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Anti-Semitism expert and UK government advisor clash over IHRA definition

Protest against the International Holocaust Remembrance Alliance (IHRA) definition of anti-Semitism in London, UK on 4 September 2018 [Dan Kitwood/Getty Images]
Protest against the International Holocaust Remembrance Alliance (IHRA) definition of anti-Semitism in London, UK on 4 September 2018 [Dan Kitwood/Getty Images]

One of Britain's leading experts on anti-Semitism has clashed with the government's adviser on anti-Jewish racism during the Limmud Festival, an annual event focused on Jewish themes organised by a British charity. Professor David Feldman warned of the dangers of adopting the controversial International Holocaust Remembrance Alliance (IHRA) definition of anti-Semitism.

Feldman is the director of the Pears Institute for the Study of Anti-Semitism at Birkbeck College, London. According to a report in the Jewish Chronicle, he repeated remarks made in the Guardian earlier this month, arguing that the controversial definition could undermine efforts to fight racism. Lord John Mann disagreed with him.

The Guardian article was a response to British government pressure on universities to adopt the IHRA definition or face funding cuts. Critics like Feldman and the code's main drafter, Kenneth Stern, argue that it is not fit for purpose and will have a "chilling effect" on free speech.

Their main objection is that seven out of the eleven illustrative examples conflate anti-Jewish racism with criticism of the state of Israel. The universally accepted definition is included within the code: "Anti-Semitism is a certain perception of Jews, which may be expressed as hatred toward Jews. Rhetorical and physical manifestations of anti-Semitism are directed toward Jewish or non-Jewish individuals and/or their property, toward Jewish community institutions and religious facilities."

Feldman provided examples of the way in which the IHRA definition is affecting free speech on campuses, pointing out that it is invoked to prevent events taking place, such as Israel Apartheid Week at the University of Central Lancashire. "Israel Apartheid Week is not something I care to support, but we live in a society in which protest and free speech, which is within the law and is not racist or anti-Semitic speech, ought to be allowed."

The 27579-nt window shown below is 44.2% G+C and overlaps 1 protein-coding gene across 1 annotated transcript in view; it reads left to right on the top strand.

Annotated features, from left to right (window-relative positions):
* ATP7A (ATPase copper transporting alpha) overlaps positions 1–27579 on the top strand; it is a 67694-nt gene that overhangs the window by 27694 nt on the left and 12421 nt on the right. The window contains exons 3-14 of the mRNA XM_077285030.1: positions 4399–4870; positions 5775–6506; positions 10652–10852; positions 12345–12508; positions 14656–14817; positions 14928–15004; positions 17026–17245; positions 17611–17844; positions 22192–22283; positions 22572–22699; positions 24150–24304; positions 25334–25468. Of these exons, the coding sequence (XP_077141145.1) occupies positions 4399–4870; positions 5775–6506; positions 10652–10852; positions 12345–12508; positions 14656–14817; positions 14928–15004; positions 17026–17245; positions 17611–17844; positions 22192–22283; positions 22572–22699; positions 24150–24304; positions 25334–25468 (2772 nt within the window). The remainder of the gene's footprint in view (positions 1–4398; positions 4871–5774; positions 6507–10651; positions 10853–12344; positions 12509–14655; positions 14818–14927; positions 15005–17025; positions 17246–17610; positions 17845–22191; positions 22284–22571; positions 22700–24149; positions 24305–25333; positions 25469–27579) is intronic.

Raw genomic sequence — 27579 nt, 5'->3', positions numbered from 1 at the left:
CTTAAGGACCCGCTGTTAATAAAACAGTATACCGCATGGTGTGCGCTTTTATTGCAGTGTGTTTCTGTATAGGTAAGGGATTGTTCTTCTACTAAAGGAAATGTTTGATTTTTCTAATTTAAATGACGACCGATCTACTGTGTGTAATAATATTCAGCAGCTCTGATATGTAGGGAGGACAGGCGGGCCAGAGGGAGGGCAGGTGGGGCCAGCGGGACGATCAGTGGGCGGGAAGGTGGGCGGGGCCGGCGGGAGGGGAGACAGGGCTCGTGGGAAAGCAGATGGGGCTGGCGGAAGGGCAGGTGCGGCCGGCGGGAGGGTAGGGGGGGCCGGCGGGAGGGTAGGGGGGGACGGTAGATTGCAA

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Mann claimed that there is no evidence that the cancellation had anything to do with the IHRA definition. There were other concerns, he said.

According to Feldman, the experience of Jewish students should be taken into consideration, "[but] it cannot be decisive, because it will lead us into chaos." He noted that Palestinian students argue that the IHRA definition is an example of anti-Palestinian racism. "We have to assume that they mean that sincerely, so what we have is one set of subjective views against another set of subjective views. And we are in deadlock."

If we depend on subjective views for our interpretation of racism, he added, we open the door to white nationalists, the sort of people who we saw marching at Charlottesville who said, we feel oppressed, and Jews will not replace us."

Mann's argument was that the "IHRA is not a legal tool." Indeed, that the whole point of it is that it falls below the criminal threshold. Accepting that the IHRA definition is "not perfect" the government advisor added, "[But] it exists and it is proving very useful. And it is empowering those who want to define themselves as Zionists, and it doesn't restrict free speech."

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